Circles of Energy and Calmness

An interaction with the Australian Mandala artist Sandra Joran

Artistic Australia - like much of the West - is in love with the Mandalas. Making these power circles and squares a drawing-room rage is a recluse painter Sandra Joran from the Nimbin Valley, SW, Australia. Her hand-painted mandalas are in great demand worldwide as source of pure energy and peace.

In a rare interview done through e-mail with Mumbai-based Sunil Sharma, the gifted artist Sandra talks of her long fascination with these symbols from the East and their enduring cultural and spiritual significance:

Unity Mandala

Q: What is the significance of a symbol for you as a visual artist?

A. Symbolism expresses strong messages that I want to portray in my mandalas like harmony, world peace, calm, astrological or spiritual.

Q: What does sacred mean in a commodified cultural space?

A. To me sacred means your own special, contemplative quiet place away from the busy non-stop hustle bustle of the world.

Q: As a Westerner, coming from a largely Christian background, how was the migration to the East and its “esoteric” philosophy?

A. Pretty easy really, it just seemed to come together effortlessly, at the time. I had read a lot about mandalas and the philosophy behind them. I liked what I read and had a very strong urge to begin painting something significant and with meaning.

Q: From a non-religious to a believer of a sort, in a spiritual realm, what have been the contours of this long quest?

A. I don't paint mandalas for any religious reasons. I began painting mandalas as a focus for inner calm, to centre my mind and to get away from all the chaos and clutter of the world. To paint in silence and create peace within.

Q: Mandalas. They mean different things to different people. In the Rigveda, they carry a different symbolic connotation than the Buddhistic one or the Western appropriation of them. Your views on these circles?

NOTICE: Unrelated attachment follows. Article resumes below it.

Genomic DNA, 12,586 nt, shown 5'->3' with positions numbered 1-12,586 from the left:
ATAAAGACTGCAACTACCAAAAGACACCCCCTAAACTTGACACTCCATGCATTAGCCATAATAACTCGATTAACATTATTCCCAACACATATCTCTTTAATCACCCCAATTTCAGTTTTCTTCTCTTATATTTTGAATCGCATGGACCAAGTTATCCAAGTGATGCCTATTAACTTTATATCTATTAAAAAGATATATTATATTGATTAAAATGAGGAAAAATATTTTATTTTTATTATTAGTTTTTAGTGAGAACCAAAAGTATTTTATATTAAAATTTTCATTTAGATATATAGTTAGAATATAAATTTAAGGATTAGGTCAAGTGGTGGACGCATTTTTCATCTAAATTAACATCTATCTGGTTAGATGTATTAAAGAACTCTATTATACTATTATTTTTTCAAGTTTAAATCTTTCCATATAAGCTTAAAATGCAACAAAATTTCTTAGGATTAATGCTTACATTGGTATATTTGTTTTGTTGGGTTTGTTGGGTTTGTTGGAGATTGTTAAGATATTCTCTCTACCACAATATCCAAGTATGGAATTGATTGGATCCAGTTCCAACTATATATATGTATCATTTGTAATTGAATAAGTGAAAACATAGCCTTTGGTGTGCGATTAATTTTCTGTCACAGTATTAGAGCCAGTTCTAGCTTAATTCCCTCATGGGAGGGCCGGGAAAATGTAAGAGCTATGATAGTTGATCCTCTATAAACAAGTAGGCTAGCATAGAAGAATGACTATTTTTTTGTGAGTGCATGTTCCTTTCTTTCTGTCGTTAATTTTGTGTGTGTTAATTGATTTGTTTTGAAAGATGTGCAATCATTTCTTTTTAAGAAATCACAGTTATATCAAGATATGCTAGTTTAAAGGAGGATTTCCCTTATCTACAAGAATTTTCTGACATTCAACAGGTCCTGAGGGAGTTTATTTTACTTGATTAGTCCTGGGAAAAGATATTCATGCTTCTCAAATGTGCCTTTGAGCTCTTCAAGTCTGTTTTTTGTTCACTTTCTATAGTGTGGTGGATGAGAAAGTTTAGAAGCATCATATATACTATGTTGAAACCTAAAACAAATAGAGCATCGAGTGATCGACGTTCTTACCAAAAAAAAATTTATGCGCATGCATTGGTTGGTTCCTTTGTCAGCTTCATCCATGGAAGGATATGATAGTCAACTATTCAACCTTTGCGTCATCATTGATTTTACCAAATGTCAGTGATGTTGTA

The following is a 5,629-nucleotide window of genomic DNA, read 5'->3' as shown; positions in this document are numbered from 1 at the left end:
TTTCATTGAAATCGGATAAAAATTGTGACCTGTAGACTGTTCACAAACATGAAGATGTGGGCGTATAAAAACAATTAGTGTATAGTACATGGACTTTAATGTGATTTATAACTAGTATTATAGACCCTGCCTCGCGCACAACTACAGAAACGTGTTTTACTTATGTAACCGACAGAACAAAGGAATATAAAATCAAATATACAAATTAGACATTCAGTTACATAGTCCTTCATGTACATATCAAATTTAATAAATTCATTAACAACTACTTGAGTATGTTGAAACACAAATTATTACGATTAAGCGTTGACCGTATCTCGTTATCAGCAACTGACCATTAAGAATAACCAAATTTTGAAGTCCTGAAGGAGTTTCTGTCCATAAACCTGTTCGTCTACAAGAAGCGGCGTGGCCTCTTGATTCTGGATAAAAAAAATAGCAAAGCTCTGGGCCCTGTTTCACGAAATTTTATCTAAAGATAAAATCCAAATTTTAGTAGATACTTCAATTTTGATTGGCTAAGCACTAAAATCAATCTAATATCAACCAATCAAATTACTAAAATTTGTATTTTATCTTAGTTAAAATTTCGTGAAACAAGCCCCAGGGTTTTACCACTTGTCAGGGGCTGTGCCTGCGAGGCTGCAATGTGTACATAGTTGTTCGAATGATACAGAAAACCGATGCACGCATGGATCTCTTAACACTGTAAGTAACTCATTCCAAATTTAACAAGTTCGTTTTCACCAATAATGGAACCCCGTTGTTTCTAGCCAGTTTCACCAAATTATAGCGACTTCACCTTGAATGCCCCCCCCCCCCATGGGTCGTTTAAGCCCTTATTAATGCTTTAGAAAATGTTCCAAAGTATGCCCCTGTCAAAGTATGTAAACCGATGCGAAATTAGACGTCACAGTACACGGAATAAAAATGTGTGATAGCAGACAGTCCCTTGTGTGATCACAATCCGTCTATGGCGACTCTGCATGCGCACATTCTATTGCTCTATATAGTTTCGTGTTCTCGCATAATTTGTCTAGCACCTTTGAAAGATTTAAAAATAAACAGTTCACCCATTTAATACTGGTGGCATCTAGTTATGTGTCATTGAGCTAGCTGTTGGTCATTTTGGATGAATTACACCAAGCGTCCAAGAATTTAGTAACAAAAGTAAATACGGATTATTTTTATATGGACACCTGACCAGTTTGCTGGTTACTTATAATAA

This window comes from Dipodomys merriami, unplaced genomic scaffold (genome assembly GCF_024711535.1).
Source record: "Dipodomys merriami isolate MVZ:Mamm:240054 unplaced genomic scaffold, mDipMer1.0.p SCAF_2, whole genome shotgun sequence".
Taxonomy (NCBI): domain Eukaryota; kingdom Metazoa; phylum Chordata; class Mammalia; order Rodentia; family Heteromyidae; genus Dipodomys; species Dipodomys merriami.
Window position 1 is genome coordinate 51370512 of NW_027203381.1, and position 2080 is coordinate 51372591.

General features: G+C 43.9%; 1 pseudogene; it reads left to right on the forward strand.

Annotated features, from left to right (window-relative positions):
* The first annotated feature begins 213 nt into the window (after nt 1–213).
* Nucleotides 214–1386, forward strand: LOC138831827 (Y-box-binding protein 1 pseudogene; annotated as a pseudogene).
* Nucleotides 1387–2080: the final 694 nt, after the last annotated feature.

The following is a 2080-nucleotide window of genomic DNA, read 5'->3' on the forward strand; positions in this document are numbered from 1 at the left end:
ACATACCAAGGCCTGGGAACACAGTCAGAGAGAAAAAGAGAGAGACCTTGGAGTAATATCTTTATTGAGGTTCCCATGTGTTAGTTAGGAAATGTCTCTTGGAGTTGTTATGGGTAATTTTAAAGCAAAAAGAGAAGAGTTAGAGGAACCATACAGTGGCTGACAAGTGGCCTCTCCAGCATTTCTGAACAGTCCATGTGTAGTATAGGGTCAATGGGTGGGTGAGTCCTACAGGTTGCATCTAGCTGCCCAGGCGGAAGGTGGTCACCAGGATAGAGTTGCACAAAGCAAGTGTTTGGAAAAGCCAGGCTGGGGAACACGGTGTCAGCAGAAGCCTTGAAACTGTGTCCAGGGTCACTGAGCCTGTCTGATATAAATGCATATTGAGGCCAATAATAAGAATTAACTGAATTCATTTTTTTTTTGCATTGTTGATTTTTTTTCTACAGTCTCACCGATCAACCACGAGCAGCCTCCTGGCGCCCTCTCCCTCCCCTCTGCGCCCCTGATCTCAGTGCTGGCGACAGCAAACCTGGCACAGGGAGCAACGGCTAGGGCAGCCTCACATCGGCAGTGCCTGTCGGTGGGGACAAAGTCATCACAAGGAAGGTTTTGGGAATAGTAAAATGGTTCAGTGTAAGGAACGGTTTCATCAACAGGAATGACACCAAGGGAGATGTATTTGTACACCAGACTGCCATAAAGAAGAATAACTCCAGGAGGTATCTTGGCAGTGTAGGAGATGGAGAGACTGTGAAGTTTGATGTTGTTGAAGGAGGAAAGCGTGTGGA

A. I knew nothing about the Rigveda. So for me the mandala represents an ancient and mystical symbol of the universe.

Q: When did the first mandalas happen in your life?

A. In 1999, I had visited a hospital and thought it would be great for patients to have something on the wall they could look at for hours while they lay in bed. I thought I could paint mandalas and donate them to the hospital.

Q: Is there a mystical side to these circles held sacred by the believers? Are they pathways for adepts for a reality of a different kind?

A. Yes I thinks there is a mystical belief, I have that belief and find it comforting. But as for pathways to a different reality, not for me as yet.

Q: What is your understanding of the Chakras and the tantras?

A. That there are seven main Chakras in the body, which align the spine, from the base to the top of the head, swirling wheels of energy where matter and consciousness meet. An energy life force. Tantras or scriptures appear to be essentially Hindu or Buddhist philosophies based on esoteric traditions.

Q: What is the experience of the Western viewers of your versions of them?

A. Most comments are that they are beautiful and they would like to have one in their home. Because most are sold through a gallery I don't speak to a lot of the people. But with the commissions I have painted specifically for a particular person, they know it is a one off work for them, which they find very special and unique.

Q: What are other major influences on your evolution as an artist?

A. Books and Music. I have read many esoteric, mandala and tarot books. I like to listen to music with meaningful lyrics, basically poetry to music. Particularly Van Morrison and Leonard Cohen and I paint what I hear.

Q: What is your typical day like?

A. I try not to have a typical day, I like variation, so I try to differ things every day.

Q: Sandra summed up in her own words?

A. I like to focus on the light and positive side of life. I enjoy Tai Chi and dance, lots of space around me, freedom and quiet.